It is often portrayed that there is a battle taking place in sports organizations between Analytics and Scouting. In high functioning organizations, that is not actually the case. Analytics, and scouting as well, are tools that help give organizations more information to make better decisions.
Ben Alamar had this to say about analytics in his seminal book Sports Analytics: A Guide for Coaches, Managers, and Other Decision Makers.
“That is, in many ways, the value of analytics (in sports and otherwise): they force you to ask more and more refined questions. Those questions do not improve results just for the sports-analytics expert - they can help everyone in the organization find better and better ways to play The Game.”
One area that analytics and scouting are different though is language. Analytics uses stats and acronyms like EPA, CPOE, and RYOE. Whereas scouting uses terms like “Good build”, “Heavy Hands”, and “Moves feet well”. One of my favorite ways to use analytics is to bridge gaps, and help people (who may not be predisposed to math and numbers) understand the numerical things a little bit better. For today’s article I wanted to touch on a common scouting refrain for each main position group, and show how analytics can help quantify some of the old scouting terms or phrases.
“This quarterback has a cannon”
“Can throw the ball a country mile”
If you’ve seen a pro day over the past few years for the top QB’s in the country, you probably have noticed something. One, it’s much easier to throw the ball when there is no defense, no concepts to read, and no shoulder pads/helmet interfering with delivery. But number two is the throw set that each quarterback is doing. These performances are like a band’s setlist, with throws specifically ordered and set up to show off the quarterback’s individual skills. If the quarterback has a “cannon”, this throw list usually builds to some throw showing off the ridiculous arm strength the quarterback has. Something that will leave the scouts and twitter talking for days.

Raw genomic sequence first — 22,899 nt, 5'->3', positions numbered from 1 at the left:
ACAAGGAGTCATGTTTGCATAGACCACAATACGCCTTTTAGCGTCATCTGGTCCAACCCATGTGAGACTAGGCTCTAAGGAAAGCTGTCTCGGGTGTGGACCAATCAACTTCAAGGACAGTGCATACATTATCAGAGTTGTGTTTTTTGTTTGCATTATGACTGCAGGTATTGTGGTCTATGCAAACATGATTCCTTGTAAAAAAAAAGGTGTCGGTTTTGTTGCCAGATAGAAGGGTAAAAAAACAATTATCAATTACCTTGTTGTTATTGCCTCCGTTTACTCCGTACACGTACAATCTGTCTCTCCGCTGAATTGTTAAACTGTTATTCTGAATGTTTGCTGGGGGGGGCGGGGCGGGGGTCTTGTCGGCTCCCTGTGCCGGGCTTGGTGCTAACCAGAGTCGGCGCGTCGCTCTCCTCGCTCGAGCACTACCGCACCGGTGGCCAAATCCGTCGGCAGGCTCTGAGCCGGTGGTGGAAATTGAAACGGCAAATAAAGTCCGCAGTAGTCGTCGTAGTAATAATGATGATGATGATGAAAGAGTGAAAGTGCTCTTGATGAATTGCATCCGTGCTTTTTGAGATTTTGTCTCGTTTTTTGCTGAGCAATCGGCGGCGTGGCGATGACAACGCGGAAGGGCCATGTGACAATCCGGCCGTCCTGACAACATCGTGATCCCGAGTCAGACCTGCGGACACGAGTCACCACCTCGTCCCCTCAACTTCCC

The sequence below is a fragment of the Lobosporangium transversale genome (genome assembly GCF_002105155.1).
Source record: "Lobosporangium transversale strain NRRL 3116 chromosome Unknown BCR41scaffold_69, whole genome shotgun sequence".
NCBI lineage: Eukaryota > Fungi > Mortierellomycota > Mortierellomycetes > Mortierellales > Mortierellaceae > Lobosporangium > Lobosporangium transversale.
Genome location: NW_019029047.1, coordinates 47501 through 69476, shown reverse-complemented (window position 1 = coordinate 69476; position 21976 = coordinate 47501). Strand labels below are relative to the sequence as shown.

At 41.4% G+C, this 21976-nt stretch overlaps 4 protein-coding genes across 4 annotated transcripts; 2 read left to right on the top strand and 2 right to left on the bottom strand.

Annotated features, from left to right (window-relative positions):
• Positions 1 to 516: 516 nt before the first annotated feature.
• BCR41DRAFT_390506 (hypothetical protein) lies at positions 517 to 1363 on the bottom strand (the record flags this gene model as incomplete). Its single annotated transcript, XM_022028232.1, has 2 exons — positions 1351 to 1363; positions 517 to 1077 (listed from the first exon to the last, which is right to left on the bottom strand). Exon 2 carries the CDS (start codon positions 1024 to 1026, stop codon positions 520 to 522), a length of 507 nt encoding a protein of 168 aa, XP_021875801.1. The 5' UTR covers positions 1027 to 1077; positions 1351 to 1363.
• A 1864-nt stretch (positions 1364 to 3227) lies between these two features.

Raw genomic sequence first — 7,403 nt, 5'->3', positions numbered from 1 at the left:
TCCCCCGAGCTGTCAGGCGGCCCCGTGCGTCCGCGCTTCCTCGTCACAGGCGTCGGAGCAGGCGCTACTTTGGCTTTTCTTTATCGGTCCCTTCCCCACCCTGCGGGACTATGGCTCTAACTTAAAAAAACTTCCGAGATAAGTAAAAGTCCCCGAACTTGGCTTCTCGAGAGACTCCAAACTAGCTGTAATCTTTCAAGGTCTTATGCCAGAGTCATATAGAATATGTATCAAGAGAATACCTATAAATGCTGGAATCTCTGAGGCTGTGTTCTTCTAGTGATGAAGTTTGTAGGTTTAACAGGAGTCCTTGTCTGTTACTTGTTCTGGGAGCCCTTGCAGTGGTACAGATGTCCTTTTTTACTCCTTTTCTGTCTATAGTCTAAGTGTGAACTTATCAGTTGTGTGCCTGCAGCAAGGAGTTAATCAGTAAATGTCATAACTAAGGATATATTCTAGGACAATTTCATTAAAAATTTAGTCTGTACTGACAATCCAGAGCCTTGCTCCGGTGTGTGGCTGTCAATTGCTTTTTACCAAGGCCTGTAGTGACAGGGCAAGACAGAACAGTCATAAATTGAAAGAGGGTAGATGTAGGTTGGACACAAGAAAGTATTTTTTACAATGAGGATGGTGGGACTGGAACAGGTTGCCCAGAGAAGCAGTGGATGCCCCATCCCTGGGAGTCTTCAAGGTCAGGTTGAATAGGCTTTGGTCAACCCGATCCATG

But how hard do quarterbacks actually throw the ball in the game? Let’s take a look at the top four quarterbacks in the NFL Draft (C.J. Stroud, Bryce Young, Anthony Richardson, and Will Levis).
Which of these quarterbacks had the strongest in game throws this past season? Using throws that went between 25 and 45 yards (not just yards downfield, actual distance the ball is traveling) we can get a feel for arm strength by measuring the time it takes to get from the quarterback's hand to the receiver. C.J. Stroud and Anthony Richardson make up 13 of the top 15 hardest throws this past season with Stroud having 7, and Richardson 6. Will Levis and Bryce Young have 1 each.
“Runs through defenders”
“Has great contact balance”
At StatsBomb we collect every tackle attempt, who is involved, where on the field it happens, and the outcome of the tackle, including how the tackle was broken (spin, stiff arm, juke, etc). We also collect if contact was actually made. Using this data we can analyze not just yards after contact, but yards after any tackle attempt was made. Running Backs like Barry Sanders and Reggie Bush were penalized using yards after contact instead of a more accurate stat like yards after tackle attempt! Imagine being so good at not allowing someone to tackle you that it hurt your YAC numbers because they weren’t able to even get a hand on you!
The top Running Backs from 2022 are listed below. Draft darling Bijan Robinson shows up high on this list, but some other potential later selections do as well including ECU’s Keaton Mitchell, and Zach Charbonnet from UCLA.
“Catches anything thrown his way”
“Has a great catch radius”
One of my favorite pieces of data that we collect at StatsBomb is the pass placement for every possible catch attempt. Some throws are either batted at the line, are throwaways, or are otherwise so off target it is hard to know who the ball is actually intended to be thrown to. But, anytime the ball reaches a receiver, we collect the location of that pass relative to the center mass of the receiver. We have rules for different types of catches as well, including over-the-shoulder catches. This allows us to analyze what is happening in the pass game in many ways, but one of my favorites is to look at how well receivers catch their targets.
Using the great resource Grinding the Mocks from Ben Robinson (@GrindingMocks), there are four WR who are likely 1st round picks: Jaxson Smith-Njigba, Zay Flowers, Jordan Addison, and Quentin Johnston.
Zay Flowers was thrown some rough passes this past season, but did really well on ones that were close to his center mass. He does a really good job catching passes that are low as well.